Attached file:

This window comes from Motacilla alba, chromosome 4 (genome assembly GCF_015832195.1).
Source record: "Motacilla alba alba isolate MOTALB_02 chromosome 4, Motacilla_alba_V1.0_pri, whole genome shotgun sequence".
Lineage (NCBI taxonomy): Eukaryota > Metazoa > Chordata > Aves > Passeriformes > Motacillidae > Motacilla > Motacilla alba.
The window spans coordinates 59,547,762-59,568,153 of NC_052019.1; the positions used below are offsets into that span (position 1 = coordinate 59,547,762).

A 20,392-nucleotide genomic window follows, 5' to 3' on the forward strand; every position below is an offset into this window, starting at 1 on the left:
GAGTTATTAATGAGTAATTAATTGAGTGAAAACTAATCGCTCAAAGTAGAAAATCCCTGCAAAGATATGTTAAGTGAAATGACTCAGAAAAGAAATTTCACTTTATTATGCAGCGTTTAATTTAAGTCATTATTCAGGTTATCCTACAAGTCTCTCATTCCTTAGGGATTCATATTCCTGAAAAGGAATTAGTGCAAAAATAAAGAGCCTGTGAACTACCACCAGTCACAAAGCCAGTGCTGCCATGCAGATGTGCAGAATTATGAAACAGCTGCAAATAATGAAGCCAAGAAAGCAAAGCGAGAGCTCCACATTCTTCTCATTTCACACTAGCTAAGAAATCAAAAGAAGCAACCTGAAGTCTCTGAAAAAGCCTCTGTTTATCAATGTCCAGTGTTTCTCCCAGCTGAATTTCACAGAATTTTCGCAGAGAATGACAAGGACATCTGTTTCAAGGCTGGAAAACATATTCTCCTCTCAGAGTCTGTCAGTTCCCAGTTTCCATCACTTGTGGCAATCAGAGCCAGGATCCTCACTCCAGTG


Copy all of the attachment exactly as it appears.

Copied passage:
This window comes from Motacilla alba, chromosome 4 (genome assembly GCF_015832195.1).
Source record: "Motacilla alba alba isolate MOTALB_02 chromosome 4, Motacilla_alba_V1.0_pri, whole genome shotgun sequence".
Lineage (NCBI taxonomy): Eukaryota > Metazoa > Chordata > Aves > Passeriformes > Motacillidae > Motacilla > Motacilla alba.
The window spans coordinates 59,547,762-59,568,153 of NC_052019.1; the positions used below are offsets into that span (position 1 = coordinate 59,547,762).

A 20,392-nucleotide genomic window follows, 5' to 3' on the forward strand; every position below is an offset into this window, starting at 1 on the left:
GAGTTATTAATGAGTAATTAATTGAGTGAAAACTAATCGCTCAAAGTAGAAAATCCCTGCAAAGATATGTTAAGTGAAATGACTCAGAAAAGAAATTTCACTTTATTATGCAGCGTTTAATTTAAGTCATTATTCAGGTTATCCTACAAGTCTCTCATTCCTTAGGGATTCATATTCCTGAAAAGGAATTAGTGCAAAAATAAAGAGCCTGTGAACTACCACCAGTCACAAAGCCAGTGCTGCCATGCAGATGTGCAGAATTATGAAACAGCTGCAAATAATGAAGCCAAGAAAGCAAAGCGAGAGCTCCACATTCTTCTCATTTCACACTAGCTAAGAAATCAAAAGAAGCAACCTGAAGTCTCTGAAAAAGCCTCTGTTTATCAATGTCCAGTGTTTCTCCCAGCTGAATTTCACAGAATTTTCGCAGAGAATGACAAGGACATCTGTTTCAAGGCTGGAAAACATATTCTCCTCTCAGAGTCTGTCAGTTCCCAGTTTCCATCACTTGTGGCAATCAGAGCCAGGATCCTCACTCCAGTG